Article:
Novartis‘ ACZ885 (canakinumab) has demonstrated positive results in a Phase III trial involving patients with systemic juvenile idiopathic arthritis, a rare and serious childhood auto-inflammatory disease.

ACZ885 is a fully human monoclonal antibody that works by neutralising IL-1 beta for a sustained period of time, thereby inhibiting inflammation.

The four-week, randomised, double-blind and placebo-controlled study involved 84 patients aged between two and 19, who were given either a single subcutaneous dose of ACZ885 (4mg/kg, up to 300mg) or a placebo.

The primary endpoint was the proportion of patients achieving the adapted ACR Paediatric 30 criteria, demonstrating a 30% improvement from baseline in at least three of the six variables at day 15.

The secondary endpoints included the proportion of patients achieving the adapted ACR Pediatric 50, 70, 90 and 100 criteria, demonstrating a 50%, 70%, 90% and 100% improvement in at least three variables from baseline at days 15 and 29.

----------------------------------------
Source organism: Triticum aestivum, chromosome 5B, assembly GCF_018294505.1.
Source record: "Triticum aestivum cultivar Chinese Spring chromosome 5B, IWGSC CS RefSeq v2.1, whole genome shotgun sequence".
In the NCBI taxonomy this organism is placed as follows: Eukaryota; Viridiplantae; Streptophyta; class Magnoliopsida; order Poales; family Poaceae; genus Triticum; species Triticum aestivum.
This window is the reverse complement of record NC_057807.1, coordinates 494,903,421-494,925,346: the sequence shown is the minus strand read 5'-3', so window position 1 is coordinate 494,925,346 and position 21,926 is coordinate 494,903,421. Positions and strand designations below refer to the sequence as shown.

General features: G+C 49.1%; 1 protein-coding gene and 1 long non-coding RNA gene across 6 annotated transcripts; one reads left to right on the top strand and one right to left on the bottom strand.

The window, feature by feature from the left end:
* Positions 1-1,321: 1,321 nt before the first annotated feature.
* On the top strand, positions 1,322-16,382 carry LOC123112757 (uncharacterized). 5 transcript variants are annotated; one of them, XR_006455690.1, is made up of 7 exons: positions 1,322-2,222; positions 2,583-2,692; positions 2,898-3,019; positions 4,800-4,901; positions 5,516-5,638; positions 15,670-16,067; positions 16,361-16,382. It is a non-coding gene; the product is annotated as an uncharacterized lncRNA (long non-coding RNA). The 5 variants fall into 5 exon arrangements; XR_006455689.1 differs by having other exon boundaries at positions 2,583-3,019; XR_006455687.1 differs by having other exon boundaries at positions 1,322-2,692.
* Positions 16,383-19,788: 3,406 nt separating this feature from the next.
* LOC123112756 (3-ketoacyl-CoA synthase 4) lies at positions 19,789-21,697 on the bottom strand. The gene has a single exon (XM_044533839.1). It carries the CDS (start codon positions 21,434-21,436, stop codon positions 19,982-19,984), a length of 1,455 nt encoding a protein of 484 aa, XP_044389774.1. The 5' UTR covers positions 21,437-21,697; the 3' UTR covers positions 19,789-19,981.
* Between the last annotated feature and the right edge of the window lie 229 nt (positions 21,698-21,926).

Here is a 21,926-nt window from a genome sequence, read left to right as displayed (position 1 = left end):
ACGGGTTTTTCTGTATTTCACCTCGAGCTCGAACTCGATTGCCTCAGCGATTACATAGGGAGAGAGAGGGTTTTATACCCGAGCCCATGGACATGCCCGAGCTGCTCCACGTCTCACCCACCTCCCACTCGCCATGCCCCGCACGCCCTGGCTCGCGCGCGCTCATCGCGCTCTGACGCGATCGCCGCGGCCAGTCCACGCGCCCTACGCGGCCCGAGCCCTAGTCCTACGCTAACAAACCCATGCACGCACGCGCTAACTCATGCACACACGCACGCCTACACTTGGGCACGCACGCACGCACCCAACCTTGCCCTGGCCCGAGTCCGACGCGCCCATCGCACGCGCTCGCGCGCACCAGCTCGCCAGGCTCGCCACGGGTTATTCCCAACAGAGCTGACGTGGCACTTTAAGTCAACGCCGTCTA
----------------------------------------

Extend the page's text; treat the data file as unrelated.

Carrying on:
The six variables included physician’s assessment of disease activity, parent’s or patient’s assessment of overall well-being, functional ability, number of joints with active arthritis, number of joints with limitation of motion and C-reactive protein, a laboratory measure of inflammation.

The data demonstrated that 83.7% of patients who took the compound achieved at least a 30% improvement in symptoms versus 9.8% among those who took the placebo placebo. In addition, 32.6% of patients given the drug achieved a 100% improvement, versus none for the placebo.

Professor Pierre Quartier of the Necker-Enfants Malades Hospital in Paris said that the study data suggested that ACZ885 could become an important treatment option for children with systemic juvenile idiopathic arthritis.

"ACZ885 provided rapid and long-lasting symptom relief by targeting interleukin-1 beta, a key inflammatory mediator of the disease," Quartier said.

The company aims to present the results of a second pivotal Phase III trial, determining whether ACZ885 can extend the time to next flare and reduce or eliminate corticosteroid use, later this year.